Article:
WSLH Partners with CDC on Vaccine Effectiveness Study

WSLH Communicable Disease Division scientists developed a quantitative RT-PCR test for SARS-CoV-2 as part of a CDC-led study looking at the effectiveness in real-world conditions of the mRNA vaccines developed by Pfizer-BioNTech and Moderna. The results of the study were published in the June 30th New England Journal of Medicine.

The study, which ran from December 14, 2020 to April 10, 2021, involved 3,975 health care personnel, first responders, and other essential and frontline workers from Arizona, Florida, Minnesota, Oregon, Texas and Utah. Study participants submitted nasal swab specimens on a weekly basis that were tested at the Marshfield Clinic Research Institute (qualitative RT-PCR testing) and the WSLH (quantitative RT-PCR testing to measure viral load, which is the amount of virus in the body).

Out of the 3,975 study participants, SARS-CoV-2 was detected in 204 participants – 5 of whom were fully vaccinated, 11 partially vaccinated and 156 unvaccinated. The adjusted vaccine effectiveness was 91% with full vaccination and 81% with partial vaccination.

“This research shows the real-world effectiveness of the vaccines, not just effectiveness in a controlled clinical study,” said WSLH Communicable Disease Division Director Dr. Al Bateman. “The research also showed that for the small number of vaccinated people who become infected, they are still somewhat protected as they have lower viral loads, are less sick, and are sick for a shorter duration of time.”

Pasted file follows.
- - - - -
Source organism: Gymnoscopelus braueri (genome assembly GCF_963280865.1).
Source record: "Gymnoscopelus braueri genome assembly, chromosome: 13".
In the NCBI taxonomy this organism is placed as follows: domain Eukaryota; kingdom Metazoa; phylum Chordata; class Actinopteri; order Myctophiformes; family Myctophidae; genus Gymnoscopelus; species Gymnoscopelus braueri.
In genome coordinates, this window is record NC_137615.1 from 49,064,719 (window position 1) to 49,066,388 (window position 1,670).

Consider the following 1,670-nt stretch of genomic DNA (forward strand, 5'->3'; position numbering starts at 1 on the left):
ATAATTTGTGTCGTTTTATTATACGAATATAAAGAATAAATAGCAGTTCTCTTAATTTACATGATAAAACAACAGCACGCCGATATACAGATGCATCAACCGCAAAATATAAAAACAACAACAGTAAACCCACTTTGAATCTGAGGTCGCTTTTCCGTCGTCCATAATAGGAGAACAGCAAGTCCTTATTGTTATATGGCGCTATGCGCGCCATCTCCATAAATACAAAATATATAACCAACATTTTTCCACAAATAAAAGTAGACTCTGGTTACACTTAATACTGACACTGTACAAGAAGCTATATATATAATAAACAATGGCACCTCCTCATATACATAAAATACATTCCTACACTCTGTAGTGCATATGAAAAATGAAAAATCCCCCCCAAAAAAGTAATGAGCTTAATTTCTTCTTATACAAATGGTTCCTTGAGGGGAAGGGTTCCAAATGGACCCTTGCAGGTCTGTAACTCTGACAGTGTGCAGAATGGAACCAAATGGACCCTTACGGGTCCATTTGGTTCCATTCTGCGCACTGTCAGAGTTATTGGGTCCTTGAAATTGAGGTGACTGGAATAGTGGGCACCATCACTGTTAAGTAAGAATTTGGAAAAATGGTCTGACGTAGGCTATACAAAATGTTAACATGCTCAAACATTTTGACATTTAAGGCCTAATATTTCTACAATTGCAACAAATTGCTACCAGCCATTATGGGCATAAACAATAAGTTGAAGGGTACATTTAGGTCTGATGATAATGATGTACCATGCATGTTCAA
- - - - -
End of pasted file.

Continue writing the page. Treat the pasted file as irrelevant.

Based on the WSLH’s long-standing experience and relationship with CDC on influenza testing and surveillance, CDC asked Bateman and WSLH Virology Team Lead Erik Reisdorf to develop a quantitative RT-PCR test method that could measure viral loads for this project. The WSLH testing was performed by Microbiologists Erika Hanson and Kyley Guenther.

“This research also builds on our years-long collaboration with Marshfield Clinic Research Institute,” Bateman said. “To have a major national study utilize two Wisconsin laboratories says a lot about the scientific expertise we have in our state.”